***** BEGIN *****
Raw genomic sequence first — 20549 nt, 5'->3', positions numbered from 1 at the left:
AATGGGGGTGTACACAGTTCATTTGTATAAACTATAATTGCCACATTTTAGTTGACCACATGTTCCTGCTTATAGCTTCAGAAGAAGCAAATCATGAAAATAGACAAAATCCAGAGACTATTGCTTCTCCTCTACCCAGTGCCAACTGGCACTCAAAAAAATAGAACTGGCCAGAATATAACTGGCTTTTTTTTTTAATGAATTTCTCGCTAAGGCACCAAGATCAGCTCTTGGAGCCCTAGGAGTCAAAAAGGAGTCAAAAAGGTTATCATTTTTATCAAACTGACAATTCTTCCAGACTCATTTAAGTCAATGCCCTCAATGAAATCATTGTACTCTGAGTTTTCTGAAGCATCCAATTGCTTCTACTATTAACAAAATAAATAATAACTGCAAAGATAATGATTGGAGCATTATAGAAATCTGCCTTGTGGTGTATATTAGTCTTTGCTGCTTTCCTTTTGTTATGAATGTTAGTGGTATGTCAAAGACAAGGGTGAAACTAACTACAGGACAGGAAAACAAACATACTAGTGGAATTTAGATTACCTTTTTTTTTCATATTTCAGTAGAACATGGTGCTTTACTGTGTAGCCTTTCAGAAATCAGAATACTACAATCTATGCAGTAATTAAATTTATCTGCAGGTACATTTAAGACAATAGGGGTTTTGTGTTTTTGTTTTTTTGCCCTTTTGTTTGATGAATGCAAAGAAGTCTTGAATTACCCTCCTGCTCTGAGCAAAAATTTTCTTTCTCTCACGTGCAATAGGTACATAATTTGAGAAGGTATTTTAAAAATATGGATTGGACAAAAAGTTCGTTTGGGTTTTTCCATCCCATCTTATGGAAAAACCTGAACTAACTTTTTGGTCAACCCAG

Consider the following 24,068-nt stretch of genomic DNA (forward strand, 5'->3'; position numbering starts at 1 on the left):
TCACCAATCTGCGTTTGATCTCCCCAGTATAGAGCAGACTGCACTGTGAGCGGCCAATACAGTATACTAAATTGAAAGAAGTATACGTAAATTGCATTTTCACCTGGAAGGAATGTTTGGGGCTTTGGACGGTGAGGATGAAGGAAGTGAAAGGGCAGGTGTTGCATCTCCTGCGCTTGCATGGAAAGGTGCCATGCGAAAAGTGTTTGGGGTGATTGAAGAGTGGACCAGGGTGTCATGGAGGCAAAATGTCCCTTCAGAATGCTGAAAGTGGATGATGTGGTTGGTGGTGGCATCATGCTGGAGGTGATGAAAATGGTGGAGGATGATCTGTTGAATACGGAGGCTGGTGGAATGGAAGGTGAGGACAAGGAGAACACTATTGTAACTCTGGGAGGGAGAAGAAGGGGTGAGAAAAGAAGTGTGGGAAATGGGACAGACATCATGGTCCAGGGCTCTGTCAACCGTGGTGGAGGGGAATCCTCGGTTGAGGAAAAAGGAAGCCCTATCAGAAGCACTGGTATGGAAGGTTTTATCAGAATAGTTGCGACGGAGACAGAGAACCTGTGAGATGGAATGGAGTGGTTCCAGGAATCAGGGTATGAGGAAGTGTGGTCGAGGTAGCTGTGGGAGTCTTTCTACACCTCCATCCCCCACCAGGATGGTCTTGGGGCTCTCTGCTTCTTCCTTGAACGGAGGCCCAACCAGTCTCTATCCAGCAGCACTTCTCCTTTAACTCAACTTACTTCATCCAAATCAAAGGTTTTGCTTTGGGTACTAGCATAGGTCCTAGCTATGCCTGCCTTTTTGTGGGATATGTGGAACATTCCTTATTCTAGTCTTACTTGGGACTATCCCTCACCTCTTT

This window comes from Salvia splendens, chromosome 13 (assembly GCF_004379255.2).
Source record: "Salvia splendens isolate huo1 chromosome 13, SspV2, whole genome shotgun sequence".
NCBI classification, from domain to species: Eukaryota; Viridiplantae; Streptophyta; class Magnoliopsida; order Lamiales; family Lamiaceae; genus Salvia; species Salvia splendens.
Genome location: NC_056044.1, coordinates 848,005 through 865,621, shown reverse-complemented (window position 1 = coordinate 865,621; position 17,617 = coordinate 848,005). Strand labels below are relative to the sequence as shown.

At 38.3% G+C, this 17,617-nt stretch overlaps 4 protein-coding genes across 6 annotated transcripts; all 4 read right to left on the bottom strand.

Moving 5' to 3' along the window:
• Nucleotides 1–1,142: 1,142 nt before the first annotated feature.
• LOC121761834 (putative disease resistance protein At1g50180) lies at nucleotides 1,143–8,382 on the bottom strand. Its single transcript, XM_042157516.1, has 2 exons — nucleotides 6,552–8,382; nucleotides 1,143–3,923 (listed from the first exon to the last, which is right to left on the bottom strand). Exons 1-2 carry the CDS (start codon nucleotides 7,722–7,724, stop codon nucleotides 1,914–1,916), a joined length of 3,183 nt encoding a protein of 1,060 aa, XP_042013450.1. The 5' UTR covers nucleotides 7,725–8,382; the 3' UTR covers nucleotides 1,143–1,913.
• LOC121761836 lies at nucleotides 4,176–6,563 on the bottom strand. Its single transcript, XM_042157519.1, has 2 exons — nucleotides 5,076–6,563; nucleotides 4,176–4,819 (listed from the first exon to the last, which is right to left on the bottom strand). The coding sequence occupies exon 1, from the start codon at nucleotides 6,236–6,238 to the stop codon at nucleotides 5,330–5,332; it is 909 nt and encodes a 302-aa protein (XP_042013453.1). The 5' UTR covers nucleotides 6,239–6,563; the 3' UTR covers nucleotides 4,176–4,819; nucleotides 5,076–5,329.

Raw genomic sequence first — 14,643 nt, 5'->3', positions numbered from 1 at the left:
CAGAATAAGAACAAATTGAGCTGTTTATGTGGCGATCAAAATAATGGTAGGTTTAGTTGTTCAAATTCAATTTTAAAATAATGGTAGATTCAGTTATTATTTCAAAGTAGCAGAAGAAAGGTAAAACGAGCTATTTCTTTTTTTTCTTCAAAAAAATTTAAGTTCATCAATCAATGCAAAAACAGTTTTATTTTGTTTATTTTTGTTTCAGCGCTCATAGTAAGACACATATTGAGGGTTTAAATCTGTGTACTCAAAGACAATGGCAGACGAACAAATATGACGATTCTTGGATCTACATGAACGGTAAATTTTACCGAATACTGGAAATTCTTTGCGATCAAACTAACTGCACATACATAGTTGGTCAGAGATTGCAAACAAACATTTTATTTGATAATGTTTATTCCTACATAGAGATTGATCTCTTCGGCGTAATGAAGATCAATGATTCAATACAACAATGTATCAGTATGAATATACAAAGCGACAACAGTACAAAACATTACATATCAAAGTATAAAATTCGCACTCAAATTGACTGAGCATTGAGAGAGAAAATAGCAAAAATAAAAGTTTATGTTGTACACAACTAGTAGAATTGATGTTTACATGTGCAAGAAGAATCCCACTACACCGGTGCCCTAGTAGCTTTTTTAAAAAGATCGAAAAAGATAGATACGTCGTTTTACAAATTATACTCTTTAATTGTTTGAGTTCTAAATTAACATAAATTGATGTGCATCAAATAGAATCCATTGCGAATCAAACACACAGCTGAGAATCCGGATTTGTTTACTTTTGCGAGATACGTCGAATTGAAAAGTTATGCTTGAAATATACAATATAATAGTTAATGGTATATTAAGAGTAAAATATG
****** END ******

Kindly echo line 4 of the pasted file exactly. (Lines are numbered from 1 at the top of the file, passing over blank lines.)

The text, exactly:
TCACCAATCTGCGTTTGATCTCCCCAGTATAGAGCAGACTGCACTGTGAGCGGCCAATACAGTATACTAAATTGAAAGAAGTATACGTAAATTGCATTTTCACCTGGAAGGAATGTTTGGGGCTTTGGACGGTGAGGATGAAGGAAGTGAAAGGGCAGGTGTTGCATCTCCTGCGCTTGCATGGAAAGGTGCCATGCGAAAAGTGTTTGGGGTGATTGAAGAGTGGACCAGGGTGTCATGGAGGCAAAATGTCCCTTCAGAATGCTGAAAGTGGATGATGTGGTTGGTGGTGGCATCATGCTGGAGGTGATGAAAATGGTGGAGGATGATCTGTTGAATACGGAGGCTGGTGGAATGGAAGGTGAGGACAAGGAGAACACTATTGTAACTCTGGGAGGGAGAAGAAGGGGTGAGAAAAGAAGTGTGGGAAATGGGACAGACATCATGGTCCAGGGCTCTGTCAACCGTGGTGGAGGGGAATCCTCGGTTGAGGAAAAAGGAAGCCCTATCAGAAGCACTGGTATGGAAGGTTTTATCAGAATAGTTGCGACGGAGACAGAGAACCTGTGAGATGGAATGGAGTGGTTCCAGGAATCAGGGTATGAGGAAGTGTGGTCGAGGTAGCTGTGGGAGTCTTTCTACACCTCCATCCCCCACCAGGATGGTCTTGGGGCTCTCTGCTTCTTCCTTGAACGGAGGCCCAACCAGTCTCTATCCAGCAGCACTTCTCCTTTAACTCAACTTACTTCATCCAAATCAAAGGTTTTGCTTTGGGTACTAGCATAGGTCCTAGCTATGCCTGCCTTTTTGTGGGATATGTGGAACATTCCTTATTCTAGTCTTACTTGGGACTATCCCTCACCTCTTT